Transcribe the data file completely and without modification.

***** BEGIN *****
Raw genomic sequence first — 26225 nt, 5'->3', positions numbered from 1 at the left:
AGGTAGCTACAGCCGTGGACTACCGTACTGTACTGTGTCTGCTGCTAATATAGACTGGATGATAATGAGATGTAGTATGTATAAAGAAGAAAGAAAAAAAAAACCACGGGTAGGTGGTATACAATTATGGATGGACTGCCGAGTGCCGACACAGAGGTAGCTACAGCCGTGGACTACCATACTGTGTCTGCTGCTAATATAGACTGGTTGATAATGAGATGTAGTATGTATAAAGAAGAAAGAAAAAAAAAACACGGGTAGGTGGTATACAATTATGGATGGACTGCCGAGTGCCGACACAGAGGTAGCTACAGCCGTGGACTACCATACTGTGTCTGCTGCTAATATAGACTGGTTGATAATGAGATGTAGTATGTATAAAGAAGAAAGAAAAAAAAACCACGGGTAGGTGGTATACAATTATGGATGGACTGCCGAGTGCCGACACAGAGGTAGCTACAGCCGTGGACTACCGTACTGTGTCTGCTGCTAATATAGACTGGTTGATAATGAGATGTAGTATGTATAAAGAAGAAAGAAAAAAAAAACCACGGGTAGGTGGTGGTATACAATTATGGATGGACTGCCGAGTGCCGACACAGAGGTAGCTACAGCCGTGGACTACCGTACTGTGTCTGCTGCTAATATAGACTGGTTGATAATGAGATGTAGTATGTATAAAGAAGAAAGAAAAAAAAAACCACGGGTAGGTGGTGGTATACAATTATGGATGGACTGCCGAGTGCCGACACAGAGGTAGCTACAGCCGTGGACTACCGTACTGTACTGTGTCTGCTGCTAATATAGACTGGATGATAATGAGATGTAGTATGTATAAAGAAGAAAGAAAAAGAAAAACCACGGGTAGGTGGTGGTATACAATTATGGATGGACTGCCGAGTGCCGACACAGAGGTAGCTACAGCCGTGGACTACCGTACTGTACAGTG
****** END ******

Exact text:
Raw genomic sequence first — 26225 nt, 5'->3', positions numbered from 1 at the left:
AGGTAGCTACAGCCGTGGACTACCGTACTGTACTGTGTCTGCTGCTAATATAGACTGGATGATAATGAGATGTAGTATGTATAAAGAAGAAAGAAAAAAAAAACCACGGGTAGGTGGTATACAATTATGGATGGACTGCCGAGTGCCGACACAGAGGTAGCTACAGCCGTGGACTACCATACTGTGTCTGCTGCTAATATAGACTGGTTGATAATGAGATGTAGTATGTATAAAGAAGAAAGAAAAAAAAAACACGGGTAGGTGGTATACAATTATGGATGGACTGCCGAGTGCCGACACAGAGGTAGCTACAGCCGTGGACTACCATACTGTGTCTGCTGCTAATATAGACTGGTTGATAATGAGATGTAGTATGTATAAAGAAGAAAGAAAAAAAAACCACGGGTAGGTGGTATACAATTATGGATGGACTGCCGAGTGCCGACACAGAGGTAGCTACAGCCGTGGACTACCGTACTGTGTCTGCTGCTAATATAGACTGGTTGATAATGAGATGTAGTATGTATAAAGAAGAAAGAAAAAAAAAACCACGGGTAGGTGGTGGTATACAATTATGGATGGACTGCCGAGTGCCGACACAGAGGTAGCTACAGCCGTGGACTACCGTACTGTGTCTGCTGCTAATATAGACTGGTTGATAATGAGATGTAGTATGTATAAAGAAGAAAGAAAAAAAAAACCACGGGTAGGTGGTGGTATACAATTATGGATGGACTGCCGAGTGCCGACACAGAGGTAGCTACAGCCGTGGACTACCGTACTGTACTGTGTCTGCTGCTAATATAGACTGGATGATAATGAGATGTAGTATGTATAAAGAAGAAAGAAAAAGAAAAACCACGGGTAGGTGGTGGTATACAATTATGGATGGACTGCCGAGTGCCGACACAGAGGTAGCTACAGCCGTGGACTACCGTACTGTACAGTG